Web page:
The Year of Return, which took place in Ghana, 2019, was a landmark event launched by the Ghanaian government. It was made to encourage people of African descent in the diaspora to return and explore their roots in Africa, as a way to commemorate the first enslavement of their African ancestors, 400 years ago. It also successfully served the purpose of boosting Ghana as a tourism center with about 800,000 visas reportedly issued to foreigners in 2019. 

This is a feat Nigeria has failed to achieve for 3 running years with their Door of Return campaign. The rumored announcement of the 2020 Door of Return festival, which was debunked by the Nigerian Government, surprised lots of people who assumed it to be a rip off of the Year of Return fest. It was more surprising to discover that this festival was created in 2017, by the Nigerians in Diaspora Commission (NIDCOM), and has taken place consistently for the past 3 years at Badagry, Lagos.

Badagry is an important memorial of slave history, as it harbors the historical Point of no Return, which was a slave port during the Trans Atlantic Slave trade. It is recorded that as many as 10,000 Africans were shipped to America, during this era. This makes it an essential event, where the descendants of these Africans can return to reconnect with the past that their ancestors where unjustly torn away from.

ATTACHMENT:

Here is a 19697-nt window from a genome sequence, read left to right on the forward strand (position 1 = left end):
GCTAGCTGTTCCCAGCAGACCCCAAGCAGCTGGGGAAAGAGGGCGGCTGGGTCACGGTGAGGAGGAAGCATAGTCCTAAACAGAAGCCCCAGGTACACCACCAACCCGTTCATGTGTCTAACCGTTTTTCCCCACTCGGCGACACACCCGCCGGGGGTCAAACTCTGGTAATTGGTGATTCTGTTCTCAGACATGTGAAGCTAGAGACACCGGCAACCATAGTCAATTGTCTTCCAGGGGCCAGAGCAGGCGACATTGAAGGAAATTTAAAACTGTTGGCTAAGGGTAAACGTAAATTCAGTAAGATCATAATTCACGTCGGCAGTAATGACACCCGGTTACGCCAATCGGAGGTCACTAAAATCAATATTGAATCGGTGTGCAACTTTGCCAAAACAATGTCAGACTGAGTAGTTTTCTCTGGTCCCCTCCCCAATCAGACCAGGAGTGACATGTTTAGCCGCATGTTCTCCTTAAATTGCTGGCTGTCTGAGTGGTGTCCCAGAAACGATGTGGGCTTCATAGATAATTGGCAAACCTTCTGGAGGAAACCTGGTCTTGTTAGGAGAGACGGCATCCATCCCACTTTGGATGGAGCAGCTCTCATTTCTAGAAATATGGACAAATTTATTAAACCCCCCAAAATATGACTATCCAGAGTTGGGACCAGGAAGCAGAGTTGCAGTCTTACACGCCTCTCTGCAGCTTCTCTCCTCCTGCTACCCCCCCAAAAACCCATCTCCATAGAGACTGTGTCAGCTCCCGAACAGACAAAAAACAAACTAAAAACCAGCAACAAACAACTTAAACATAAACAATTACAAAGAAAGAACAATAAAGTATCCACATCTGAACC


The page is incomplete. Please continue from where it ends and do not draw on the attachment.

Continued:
While the Door of Return initiative aims to create an event where both foreigners of African descent and Africans can explore their common history–The Nigerian Government has done a rather underwhelming job at publicizing and organizing this event. It is almost embarrassing to discover that this festival has been held for the past 3 years, and is practically unknown to the Diaspora it is intended to reach. For perspective, we can refer to Ghana’s process of promoting the Year of Return festival, which was so hyped that it encouraged celebrities around the world to come back for a spiritual journey. Also, their collaboration with organizers based in the diaspora for “Afrocentric” events such as Afro Nation and Afrochella added fun to the initiative making it even more desirable. 

Like Ghana, Nigeria should use this campaign to spearhead a better tourist attraction for folks willing to visit the country. Perhaps, even also conferring citizenship to people of African ancestry looking to settle down in the country as it would be unfair to deny them the opportunity of reconnecting with their heritage. 

The Door of Return initiative has a perfect mission and purpose but has been executed poorly so far by the organizers. It will be impressive if a cue is taken from Ghana’s success with the Year of Return movement in the future, to improve and ensure an amazing experience, and universal participation for everyone it concerns. 

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